I was a decent enough thrower in High School to a win a state championship in the discus.  I had an excellent coach, and I was technically very sound. I was a mediocre shot putter, mostly due to my strength levels. This led to an invitation to walk-on to the Track and Field team at Montana State University.  My experience with strength coaches there was less than impressive. I think I had 4, maybe even 5, strength coaches in my 5 years in school. They ranged from average to awful for the first 4 years of my career. I remember watching the football team rep-maxing on the Hammer Strength Leg Press, with a spotter.  Coaches and athletes screaming and yelling at each other, the spotter basically doing max effort bent over rows, and the poor kid that was doing the exercise having to get carried out because he hyperextended his knee. I knew that was bullshit and that the atmosphere was fake long before I even knew what I did not know! I was a lousy collegiate thrower, poor levers and piss weak. Through a lot of hard work I got up to a 500 squat, 370 bench, 157kg clean, 110 snatch and was able to earn a tuition scholarship at the end of my career. This began my appreciation for the weight room, and what it can do.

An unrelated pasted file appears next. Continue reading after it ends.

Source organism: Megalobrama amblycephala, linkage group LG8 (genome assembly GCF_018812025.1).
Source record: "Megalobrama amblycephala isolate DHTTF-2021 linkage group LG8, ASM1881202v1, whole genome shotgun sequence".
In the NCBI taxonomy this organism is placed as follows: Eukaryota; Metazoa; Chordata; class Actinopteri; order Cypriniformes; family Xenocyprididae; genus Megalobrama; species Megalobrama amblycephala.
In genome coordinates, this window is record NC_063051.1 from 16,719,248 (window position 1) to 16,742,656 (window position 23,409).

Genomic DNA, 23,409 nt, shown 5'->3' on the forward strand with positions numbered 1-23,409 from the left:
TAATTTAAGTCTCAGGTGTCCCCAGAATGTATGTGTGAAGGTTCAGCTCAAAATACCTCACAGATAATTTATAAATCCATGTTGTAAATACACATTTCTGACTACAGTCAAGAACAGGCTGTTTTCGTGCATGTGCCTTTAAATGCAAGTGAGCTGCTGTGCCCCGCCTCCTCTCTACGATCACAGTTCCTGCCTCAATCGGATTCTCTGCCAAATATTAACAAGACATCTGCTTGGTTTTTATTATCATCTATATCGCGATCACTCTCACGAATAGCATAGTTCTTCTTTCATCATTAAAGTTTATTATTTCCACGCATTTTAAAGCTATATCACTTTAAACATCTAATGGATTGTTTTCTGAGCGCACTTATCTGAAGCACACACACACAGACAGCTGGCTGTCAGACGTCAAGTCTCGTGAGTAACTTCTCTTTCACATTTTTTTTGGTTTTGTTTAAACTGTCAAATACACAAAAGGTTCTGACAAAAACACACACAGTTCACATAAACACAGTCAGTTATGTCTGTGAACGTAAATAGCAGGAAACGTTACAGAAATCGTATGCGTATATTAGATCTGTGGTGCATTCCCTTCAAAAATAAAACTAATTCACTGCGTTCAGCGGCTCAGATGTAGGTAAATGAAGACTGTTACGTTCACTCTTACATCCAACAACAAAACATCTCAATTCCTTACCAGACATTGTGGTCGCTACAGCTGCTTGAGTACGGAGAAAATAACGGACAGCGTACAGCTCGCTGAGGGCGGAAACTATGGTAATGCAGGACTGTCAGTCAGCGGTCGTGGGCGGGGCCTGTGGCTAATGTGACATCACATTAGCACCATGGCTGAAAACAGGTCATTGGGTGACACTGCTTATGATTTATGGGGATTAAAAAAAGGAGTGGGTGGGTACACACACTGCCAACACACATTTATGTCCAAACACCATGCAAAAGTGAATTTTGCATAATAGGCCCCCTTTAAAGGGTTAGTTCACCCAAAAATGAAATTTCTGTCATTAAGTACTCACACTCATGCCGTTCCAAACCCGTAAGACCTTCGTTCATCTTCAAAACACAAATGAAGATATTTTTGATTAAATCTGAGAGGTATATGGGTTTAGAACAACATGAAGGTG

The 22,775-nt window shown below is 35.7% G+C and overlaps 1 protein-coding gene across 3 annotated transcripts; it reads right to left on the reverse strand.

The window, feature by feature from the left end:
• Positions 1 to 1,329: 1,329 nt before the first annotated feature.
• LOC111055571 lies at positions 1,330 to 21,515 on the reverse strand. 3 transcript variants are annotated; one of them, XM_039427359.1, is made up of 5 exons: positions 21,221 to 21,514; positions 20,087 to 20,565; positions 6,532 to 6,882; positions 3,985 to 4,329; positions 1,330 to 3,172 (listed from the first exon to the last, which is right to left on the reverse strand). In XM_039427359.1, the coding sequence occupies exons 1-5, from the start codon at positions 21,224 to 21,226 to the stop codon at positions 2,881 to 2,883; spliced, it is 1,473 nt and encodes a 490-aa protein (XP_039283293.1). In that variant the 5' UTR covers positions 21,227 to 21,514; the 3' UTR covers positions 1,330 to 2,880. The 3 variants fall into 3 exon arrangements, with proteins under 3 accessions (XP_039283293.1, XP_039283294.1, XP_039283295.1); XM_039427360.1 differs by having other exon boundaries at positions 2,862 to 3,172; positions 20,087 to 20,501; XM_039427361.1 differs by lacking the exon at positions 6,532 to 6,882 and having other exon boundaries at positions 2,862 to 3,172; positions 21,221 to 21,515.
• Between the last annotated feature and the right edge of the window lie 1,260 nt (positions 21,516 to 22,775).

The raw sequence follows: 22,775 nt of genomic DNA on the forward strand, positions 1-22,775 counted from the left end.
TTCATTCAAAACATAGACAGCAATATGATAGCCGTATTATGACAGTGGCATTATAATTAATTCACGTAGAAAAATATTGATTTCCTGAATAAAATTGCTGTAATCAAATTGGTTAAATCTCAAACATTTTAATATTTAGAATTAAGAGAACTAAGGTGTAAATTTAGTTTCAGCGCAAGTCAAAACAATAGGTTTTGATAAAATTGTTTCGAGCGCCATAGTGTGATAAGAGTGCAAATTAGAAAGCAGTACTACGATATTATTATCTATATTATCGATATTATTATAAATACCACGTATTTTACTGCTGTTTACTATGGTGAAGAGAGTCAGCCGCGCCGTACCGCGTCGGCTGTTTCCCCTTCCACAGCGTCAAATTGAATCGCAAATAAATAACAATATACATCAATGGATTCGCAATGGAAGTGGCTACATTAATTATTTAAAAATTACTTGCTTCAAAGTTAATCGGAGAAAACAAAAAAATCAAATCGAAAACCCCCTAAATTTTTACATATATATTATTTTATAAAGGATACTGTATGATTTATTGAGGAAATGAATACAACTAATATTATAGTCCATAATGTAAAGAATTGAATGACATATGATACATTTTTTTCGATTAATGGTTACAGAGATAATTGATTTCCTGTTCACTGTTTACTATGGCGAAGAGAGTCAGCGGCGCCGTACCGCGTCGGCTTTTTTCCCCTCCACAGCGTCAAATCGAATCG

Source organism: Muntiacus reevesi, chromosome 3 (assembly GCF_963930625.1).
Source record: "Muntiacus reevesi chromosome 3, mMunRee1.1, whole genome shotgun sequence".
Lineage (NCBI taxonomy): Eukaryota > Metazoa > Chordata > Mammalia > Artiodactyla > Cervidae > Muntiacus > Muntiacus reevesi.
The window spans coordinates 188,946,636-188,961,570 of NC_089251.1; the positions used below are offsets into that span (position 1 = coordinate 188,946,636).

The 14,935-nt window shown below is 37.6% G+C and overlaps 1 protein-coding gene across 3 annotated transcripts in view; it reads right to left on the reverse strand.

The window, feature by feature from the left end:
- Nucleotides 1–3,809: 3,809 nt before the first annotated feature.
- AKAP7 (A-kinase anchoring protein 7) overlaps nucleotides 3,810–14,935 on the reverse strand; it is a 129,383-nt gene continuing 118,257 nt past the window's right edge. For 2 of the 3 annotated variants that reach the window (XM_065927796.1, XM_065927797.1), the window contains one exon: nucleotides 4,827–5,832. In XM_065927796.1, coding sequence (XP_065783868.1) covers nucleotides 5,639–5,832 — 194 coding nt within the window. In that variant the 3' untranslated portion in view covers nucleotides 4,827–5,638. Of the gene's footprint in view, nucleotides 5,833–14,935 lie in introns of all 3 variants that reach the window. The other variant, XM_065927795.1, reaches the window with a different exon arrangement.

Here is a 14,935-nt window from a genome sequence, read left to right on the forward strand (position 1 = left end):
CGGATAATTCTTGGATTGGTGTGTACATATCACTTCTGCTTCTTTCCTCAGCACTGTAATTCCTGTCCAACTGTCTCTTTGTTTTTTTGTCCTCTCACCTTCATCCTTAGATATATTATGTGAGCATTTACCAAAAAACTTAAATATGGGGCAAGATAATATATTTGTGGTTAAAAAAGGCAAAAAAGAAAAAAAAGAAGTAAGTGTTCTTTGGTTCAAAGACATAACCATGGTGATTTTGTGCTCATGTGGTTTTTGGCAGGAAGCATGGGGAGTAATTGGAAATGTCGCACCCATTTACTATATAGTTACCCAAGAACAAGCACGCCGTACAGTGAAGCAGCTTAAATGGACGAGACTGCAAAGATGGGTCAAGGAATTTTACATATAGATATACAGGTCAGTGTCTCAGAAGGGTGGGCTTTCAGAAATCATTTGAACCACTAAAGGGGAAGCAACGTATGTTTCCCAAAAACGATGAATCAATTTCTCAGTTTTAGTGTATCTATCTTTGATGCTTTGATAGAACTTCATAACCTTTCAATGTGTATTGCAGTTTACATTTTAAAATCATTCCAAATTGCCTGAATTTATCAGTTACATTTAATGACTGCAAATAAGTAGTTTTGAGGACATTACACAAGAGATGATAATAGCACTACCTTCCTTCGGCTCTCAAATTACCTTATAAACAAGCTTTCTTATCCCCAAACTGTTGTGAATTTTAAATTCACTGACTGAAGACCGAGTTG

My senior year, we got another strength coach. Great, another clown probably. I was in town for the summer and I heard he just arrived, so I went to the weight room to meet him. Brett Tudsbury comes in for his first full-time job from Washington State. I went in, and here was this little dude doing clean & jerks with more weight than I'd seen lifted in that room the previous 4 years. I start lifting with him that day, and ended up spending more time in the weight room that year than I did in class or at track practice. 

He was the first strength coach I had that truly cared about us. He treated us the same or better than if we were football players. He probably spent way more time with us than he was paid for, got to know us on a personal level, came to our events, and introduced us to his family. He also knew his stuff inside and out, and he was constantly learning and trying new things. It was then that I decided I wanted to be a strength coach. I am still proud to call him a mentor and a friend. Thanks, Tuds! Actually, I do not know if I should thank him or MF him for getting me into this crazy field. He got smart and got out a long time ago, and is now a successful realtor (he didn't teach me that part).